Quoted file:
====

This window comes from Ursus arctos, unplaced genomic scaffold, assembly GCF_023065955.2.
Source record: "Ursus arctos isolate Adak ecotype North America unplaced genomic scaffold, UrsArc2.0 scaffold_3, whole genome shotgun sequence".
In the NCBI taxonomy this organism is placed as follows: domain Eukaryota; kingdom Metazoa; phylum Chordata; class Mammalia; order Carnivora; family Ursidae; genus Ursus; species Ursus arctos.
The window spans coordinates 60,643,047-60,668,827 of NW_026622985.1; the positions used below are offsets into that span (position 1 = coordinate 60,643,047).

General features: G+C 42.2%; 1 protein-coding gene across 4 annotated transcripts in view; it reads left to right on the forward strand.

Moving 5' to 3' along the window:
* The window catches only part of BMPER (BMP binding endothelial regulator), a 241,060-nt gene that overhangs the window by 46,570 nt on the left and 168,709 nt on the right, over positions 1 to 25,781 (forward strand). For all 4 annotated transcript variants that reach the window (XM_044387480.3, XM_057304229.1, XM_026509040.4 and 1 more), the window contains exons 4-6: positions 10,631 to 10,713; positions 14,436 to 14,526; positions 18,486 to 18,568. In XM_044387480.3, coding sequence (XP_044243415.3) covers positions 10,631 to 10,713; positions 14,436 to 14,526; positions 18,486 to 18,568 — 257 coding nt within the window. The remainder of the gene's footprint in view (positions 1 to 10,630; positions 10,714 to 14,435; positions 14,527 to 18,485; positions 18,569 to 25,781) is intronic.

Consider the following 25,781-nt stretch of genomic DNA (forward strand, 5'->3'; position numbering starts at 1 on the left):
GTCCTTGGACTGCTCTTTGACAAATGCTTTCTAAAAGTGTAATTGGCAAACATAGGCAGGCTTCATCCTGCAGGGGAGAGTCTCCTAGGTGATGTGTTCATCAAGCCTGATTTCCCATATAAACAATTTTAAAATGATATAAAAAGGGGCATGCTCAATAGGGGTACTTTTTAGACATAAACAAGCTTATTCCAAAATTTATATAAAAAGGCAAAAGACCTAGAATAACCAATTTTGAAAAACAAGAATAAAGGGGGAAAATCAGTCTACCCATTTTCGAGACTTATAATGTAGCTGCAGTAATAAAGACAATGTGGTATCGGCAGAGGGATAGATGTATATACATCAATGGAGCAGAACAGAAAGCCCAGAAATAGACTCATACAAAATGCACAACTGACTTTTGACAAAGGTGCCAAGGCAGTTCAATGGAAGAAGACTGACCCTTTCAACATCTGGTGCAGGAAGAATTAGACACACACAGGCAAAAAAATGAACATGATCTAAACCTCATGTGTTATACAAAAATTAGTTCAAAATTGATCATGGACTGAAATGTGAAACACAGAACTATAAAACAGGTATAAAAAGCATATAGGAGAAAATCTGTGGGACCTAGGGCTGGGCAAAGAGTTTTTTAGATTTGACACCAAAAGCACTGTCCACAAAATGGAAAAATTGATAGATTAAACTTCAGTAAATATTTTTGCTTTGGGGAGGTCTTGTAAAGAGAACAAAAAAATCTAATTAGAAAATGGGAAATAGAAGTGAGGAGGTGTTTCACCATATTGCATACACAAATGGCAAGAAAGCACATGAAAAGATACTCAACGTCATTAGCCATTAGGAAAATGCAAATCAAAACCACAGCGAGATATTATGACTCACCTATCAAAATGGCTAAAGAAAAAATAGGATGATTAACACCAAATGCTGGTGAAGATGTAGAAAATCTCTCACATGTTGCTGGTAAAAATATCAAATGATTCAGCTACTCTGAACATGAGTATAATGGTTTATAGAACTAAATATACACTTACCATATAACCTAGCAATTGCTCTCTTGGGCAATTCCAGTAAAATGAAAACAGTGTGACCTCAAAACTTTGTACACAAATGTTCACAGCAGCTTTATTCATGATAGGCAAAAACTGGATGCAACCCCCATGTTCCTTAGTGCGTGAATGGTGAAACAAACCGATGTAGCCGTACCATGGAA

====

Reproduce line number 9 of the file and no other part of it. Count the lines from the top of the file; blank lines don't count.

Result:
GTCCTTGGACTGCTCTTTGACAAATGCTTTCTAAAAGTGTAATTGGCAAACATAGGCAGGCTTCATCCTGCAGGGGAGAGTCTCCTAGGTGATGTGTTCATCAAGCCTGATTTCCCATATAAACAATTTTAAAATGATATAAAAAGGGGCATGCTCAATAGGGGTACTTTTTAGACATAAACAAGCTTATTCCAAAATTTATATAAAAAGGCAAAAGACCTAGAATAACCAATTTTGAAAAACAAGAATAAAGGGGGAAAATCAGTCTACCCATTTTCGAGACTTATAATGTAGCTGCAGTAATAAAGACAATGTGGTATCGGCAGAGGGATAGATGTATATACATCAATGGAGCAGAACAGAAAGCCCAGAAATAGACTCATACAAAATGCACAACTGACTTTTGACAAAGGTGCCAAGGCAGTTCAATGGAAGAAGACTGACCCTTTCAACATCTGGTGCAGGAAGAATTAGACACACACAGGCAAAAAAATGAACATGATCTAAACCTCATGTGTTATACAAAAATTAGTTCAAAATTGATCATGGACTGAAATGTGAAACACAGAACTATAAAACAGGTATAAAAAGCATATAGGAGAAAATCTGTGGGACCTAGGGCTGGGCAAAGAGTTTTTTAGATTTGACACCAAAAGCACTGTCCACAAAATGGAAAAATTGATAGATTAAACTTCAGTAAATATTTTTGCTTTGGGGAGGTCTTGTAAAGAGAACAAAAAAATCTAATTAGAAAATGGGAAATAGAAGTGAGGAGGTGTTTCACCATATTGCATACACAAATGGCAAGAAAGCACATGAAAAGATACTCAACGTCATTAGCCATTAGGAAAATGCAAATCAAAACCACAGCGAGATATTATGACTCACCTATCAAAATGGCTAAAGAAAAAATAGGATGATTAACACCAAATGCTGGTGAAGATGTAGAAAATCTCTCACATGTTGCTGGTAAAAATATCAAATGATTCAGCTACTCTGAACATGAGTATAATGGTTTATAGAACTAAATATACACTTACCATATAACCTAGCAATTGCTCTCTTGGGCAATTCCAGTAAAATGAAAACAGTGTGACCTCAAAACTTTGTACACAAATGTTCACAGCAGCTTTATTCATGATAGGCAAAAACTGGATGCAACCCCCATGTTCCTTAGTGCGTGAATGGTGAAACAAACCGATGTAGCCGTACCATGGAA